There’s a quiet revolution building in America that’s pitting small farmers against government officials who use spy-like tactics to infiltrate and bust up food operations they deem illegal.

So what’s the government’s target? Raw milk.

That’s right. As it turns out, the debate over whether raw or unpasteurized milk poses a public health threat is, surprisingly, somewhat heated (pun completely intentional).

As consumers become more interested in back-to-the-earth foods like raw milk, which advocates tout as being more nutritionally dense than its pasteurized version, regulators are taking an increasingly hard line toward raw milk production, a growing issue that journalist and author David E. Gumpert examines in his book, The Raw Milk Revolution: Behind America’s Emerging Battle Over Food Rights (Chelsea Green Publishing, $19.95).

Gumpert takes readers behind the scenes of government regulation of this mostly illegal trade by speaking to a number of raw milk players — from producers and consumers to government regulators and scientists — in an effort to discover whether the public health threat that regulators claim raw milk poses is legitimate, or has gone sour. Along the way he paints a sufficiently disturbing picture for readers to see how the government’s efforts to regulate the raw milk industry could easily cross the line from protecting citizens to policing them.

Despite the book’s potential to be a shocking exposé of the government’s covert tactics to bring down these raw milk “fiends” — who appear to be mostly small-time farmers trying to make a living by providing their customers with a healthy product that they choose to consume — Gumpert loses his readers by relying too heavily on anecdotal evidence, largely ripped word-for-word from his business and health blog. Instead of coloring the story, this cut-and-paste dialogue only slows it down, leaving readers curdled.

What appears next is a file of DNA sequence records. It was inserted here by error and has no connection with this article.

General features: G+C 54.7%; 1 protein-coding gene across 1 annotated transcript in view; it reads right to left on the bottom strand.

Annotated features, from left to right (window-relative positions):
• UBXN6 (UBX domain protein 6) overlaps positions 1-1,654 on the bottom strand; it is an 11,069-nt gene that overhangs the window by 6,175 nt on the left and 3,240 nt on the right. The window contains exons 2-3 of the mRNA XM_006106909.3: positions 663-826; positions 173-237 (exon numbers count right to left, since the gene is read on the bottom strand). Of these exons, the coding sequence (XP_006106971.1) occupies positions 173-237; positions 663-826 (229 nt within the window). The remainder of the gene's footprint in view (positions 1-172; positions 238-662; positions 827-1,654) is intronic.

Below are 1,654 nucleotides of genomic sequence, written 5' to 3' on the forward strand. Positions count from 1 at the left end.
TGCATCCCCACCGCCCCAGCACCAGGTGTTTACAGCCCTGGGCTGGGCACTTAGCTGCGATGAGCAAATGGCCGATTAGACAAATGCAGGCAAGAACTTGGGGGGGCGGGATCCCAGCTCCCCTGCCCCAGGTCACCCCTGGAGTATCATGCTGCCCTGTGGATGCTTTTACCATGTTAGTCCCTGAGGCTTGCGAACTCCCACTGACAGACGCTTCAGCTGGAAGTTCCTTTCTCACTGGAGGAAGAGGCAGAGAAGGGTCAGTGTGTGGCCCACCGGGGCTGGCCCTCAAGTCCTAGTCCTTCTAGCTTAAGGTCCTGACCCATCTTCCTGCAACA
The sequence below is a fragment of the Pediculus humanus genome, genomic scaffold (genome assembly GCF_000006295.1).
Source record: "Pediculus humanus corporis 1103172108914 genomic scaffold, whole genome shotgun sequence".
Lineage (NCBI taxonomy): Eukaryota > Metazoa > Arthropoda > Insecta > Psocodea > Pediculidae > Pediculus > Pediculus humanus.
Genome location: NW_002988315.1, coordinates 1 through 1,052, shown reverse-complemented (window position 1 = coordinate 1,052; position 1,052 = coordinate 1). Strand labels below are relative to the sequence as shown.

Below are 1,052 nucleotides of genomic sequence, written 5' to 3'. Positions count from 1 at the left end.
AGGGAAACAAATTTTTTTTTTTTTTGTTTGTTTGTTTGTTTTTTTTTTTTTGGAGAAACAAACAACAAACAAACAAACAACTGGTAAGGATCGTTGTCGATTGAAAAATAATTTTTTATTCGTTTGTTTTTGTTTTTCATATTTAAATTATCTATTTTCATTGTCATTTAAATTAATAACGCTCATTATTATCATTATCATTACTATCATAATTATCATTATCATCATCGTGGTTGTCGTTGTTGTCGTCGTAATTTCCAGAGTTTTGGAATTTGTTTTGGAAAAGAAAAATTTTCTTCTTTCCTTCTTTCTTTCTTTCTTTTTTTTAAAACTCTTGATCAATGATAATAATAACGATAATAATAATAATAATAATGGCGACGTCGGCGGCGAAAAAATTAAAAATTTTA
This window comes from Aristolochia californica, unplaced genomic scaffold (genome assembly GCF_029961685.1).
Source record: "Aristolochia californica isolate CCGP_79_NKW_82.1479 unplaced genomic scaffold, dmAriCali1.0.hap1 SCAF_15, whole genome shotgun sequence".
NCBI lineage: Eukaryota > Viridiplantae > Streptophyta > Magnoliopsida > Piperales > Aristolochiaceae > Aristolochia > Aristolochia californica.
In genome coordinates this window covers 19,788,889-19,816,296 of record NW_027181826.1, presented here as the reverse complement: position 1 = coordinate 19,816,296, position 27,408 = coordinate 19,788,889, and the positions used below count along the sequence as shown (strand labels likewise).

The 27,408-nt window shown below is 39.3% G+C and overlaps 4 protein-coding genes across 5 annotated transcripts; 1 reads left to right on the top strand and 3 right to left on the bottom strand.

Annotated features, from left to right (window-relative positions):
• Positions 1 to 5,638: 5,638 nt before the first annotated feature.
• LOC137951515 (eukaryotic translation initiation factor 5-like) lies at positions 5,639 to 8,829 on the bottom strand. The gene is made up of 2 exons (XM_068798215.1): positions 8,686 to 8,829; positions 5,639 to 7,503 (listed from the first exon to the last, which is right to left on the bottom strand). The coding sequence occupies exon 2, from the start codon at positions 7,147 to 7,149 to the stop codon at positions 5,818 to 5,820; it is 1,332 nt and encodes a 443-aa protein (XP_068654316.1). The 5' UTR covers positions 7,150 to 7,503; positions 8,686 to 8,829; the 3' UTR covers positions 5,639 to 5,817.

In addition, the majority of the sparse research Gumpert digs up supporting raw milk’s case comes from noticeably biased sources like the Weston A. Price Foundation, a nonprofit organization that promotes nutrient-dense foods like raw milk. There is an argument to be made that since raw milk is somewhat of a “fringe” food that it’s somewhat difficult to find independent research organizations willing to devote funds to studying raw milk; however, Gumpert touches on this issue only briefly.

Unfortunately, using mostly biased research to make his case for raw milk isn’t the only journalistic tenet that Gumpert violates. On page after page Gumpert injects his own pro raw milk opinion into the debate, a tactic that will make it difficult for readers to trust whether the author is providing the whole raw milk story, or just his version of it.

Most disappointing, however, is that by filling up the book’s pages with lethargic dialogue and underwhelming statistics to discern if raw milk is a boon or bane to public health, Gumpert misses the intriguing story he hints at in his subtitle, Behind America’s Emerging Battle Over Food Rights. That is, what the raw milk debate means in terms of future battles over food rights.

The question that Gumpert poses but never penetrates is this: Will the government’s never-ending quest to sanitize the food supply eventually lead us to a place where consumers are forced to find nutritionally dense foods through underground channels? And, more importantly, how many of our civil liberties are we willing to sacrifice in the name of public health and safety? This last question is one that will continue to bubble up each time we have food poison outbreak.

Only time will tell if Americans will be willing to give up basic food choice rights in exchange for the veneer of safety. 

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